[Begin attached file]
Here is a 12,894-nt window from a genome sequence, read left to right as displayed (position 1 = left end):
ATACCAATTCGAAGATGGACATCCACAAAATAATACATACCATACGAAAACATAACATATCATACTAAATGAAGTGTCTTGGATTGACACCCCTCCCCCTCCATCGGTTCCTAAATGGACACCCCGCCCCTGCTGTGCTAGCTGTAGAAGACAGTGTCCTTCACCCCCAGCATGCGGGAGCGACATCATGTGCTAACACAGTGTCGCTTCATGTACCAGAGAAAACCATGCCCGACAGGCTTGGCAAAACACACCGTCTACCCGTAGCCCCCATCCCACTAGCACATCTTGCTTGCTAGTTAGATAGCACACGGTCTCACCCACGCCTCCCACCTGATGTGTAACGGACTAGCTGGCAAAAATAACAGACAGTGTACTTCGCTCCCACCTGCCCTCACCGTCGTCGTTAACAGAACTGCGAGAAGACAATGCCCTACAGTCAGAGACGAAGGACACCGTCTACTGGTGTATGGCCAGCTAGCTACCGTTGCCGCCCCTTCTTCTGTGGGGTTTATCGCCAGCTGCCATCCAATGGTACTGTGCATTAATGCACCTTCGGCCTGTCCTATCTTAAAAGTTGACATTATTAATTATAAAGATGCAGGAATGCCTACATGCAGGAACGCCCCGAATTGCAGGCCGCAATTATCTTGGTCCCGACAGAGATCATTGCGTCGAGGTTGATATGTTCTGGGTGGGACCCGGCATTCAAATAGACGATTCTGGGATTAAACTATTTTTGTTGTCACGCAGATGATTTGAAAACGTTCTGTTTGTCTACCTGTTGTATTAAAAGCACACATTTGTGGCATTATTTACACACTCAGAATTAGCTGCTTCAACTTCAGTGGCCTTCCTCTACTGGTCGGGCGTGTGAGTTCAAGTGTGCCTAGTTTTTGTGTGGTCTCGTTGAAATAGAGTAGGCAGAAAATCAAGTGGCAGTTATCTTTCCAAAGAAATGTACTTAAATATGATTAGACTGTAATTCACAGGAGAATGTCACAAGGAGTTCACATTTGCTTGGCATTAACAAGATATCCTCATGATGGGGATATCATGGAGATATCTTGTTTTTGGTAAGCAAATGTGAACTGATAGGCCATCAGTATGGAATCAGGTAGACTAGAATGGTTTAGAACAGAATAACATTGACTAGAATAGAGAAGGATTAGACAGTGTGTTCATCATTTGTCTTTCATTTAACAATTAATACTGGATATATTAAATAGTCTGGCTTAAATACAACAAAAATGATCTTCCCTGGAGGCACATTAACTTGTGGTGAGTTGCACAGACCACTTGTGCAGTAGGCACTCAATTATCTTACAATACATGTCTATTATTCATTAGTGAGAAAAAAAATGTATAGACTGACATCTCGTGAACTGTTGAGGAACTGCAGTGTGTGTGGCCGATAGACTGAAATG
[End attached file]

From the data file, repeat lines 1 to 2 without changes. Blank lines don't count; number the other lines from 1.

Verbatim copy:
Here is a 12,894-nt window from a genome sequence, read left to right as displayed (position 1 = left end):
ATACCAATTCGAAGATGGACATCCACAAAATAATACATACCATACGAAAACATAACATATCATACTAAATGAAGTGTCTTGGATTGACACCCCTCCCCCTCCATCGGTTCCTAAATGGACACCCCGCCCCTGCTGTGCTAGCTGTAGAAGACAGTGTCCTTCACCCCCAGCATGCGGGAGCGACATCATGTGCTAACACAGTGTCGCTTCATGTACCAGAGAAAACCATGCCCGACAGGCTTGGCAAAACACACCGTCTACCCGTAGCCCCCATCCCACTAGCACATCTTGCTTGCTAGTTAGATAGCACACGGTCTCACCCACGCCTCCCACCTGATGTGTAACGGACTAGCTGGCAAAAATAACAGACAGTGTACTTCGCTCCCACCTGCCCTCACCGTCGTCGTTAACAGAACTGCGAGAAGACAATGCCCTACAGTCAGAGACGAAGGACACCGTCTACTGGTGTATGGCCAGCTAGCTACCGTTGCCGCCCCTTCTTCTGTGGGGTTTATCGCCAGCTGCCATCCAATGGTACTGTGCATTAATGCACCTTCGGCCTGTCCTATCTTAAAAGTTGACATTATTAATTATAAAGATGCAGGAATGCCTACATGCAGGAACGCCCCGAATTGCAGGCCGCAATTATCTTGGTCCCGACAGAGATCATTGCGTCGAGGTTGATATGTTCTGGGTGGGACCCGGCATTCAAATAGACGATTCTGGGATTAAACTATTTTTGTTGTCACGCAGATGATTTGAAAACGTTCTGTTTGTCTACCTGTTGTATTAAAAGCACACATTTGTGGCATTATTTACACACTCAGAATTAGCTGCTTCAACTTCAGTGGCCTTCCTCTACTGGTCGGGCGTGTGAGTTCAAGTGTGCCTAGTTTTTGTGTGGTCTCGTTGAAATAGAGTAGGCAGAAAATCAAGTGGCAGTTATCTTTCCAAAGAAATGTACTTAAATATGATTAGACTGTAATTCACAGGAGAATGTCACAAGGAGTTCACATTTGCTTGGCATTAACAAGATATCCTCATGATGGGGATATCATGGAGATATCTTGTTTTTGGTAAGCAAATGTGAACTGATAGGCCATCAGTATGGAATCAGGTAGACTAGAATGGTTTAGAACAGAATAACATTGACTAGAATAGAGAAGGATTAGACAGTGTGTTCATCATTTGTCTTTCATTTAACAATTAATACTGGATATATTAAATAGTCTGGCTTAAATACAACAAAAATGATCTTCCCTGGAGGCACATTAACTTGTGGTGAGTTGCACAGACCACTTGTGCAGTAGGCACTCAATTATCTTACAATACATGTCTATTATTCATTAGTGAGAAAAAAAATGTATAGACTGACATCTCGTGAACTGTTGAGGAACTGCAGTGTGTGTGGCCGATAGACTGAAATG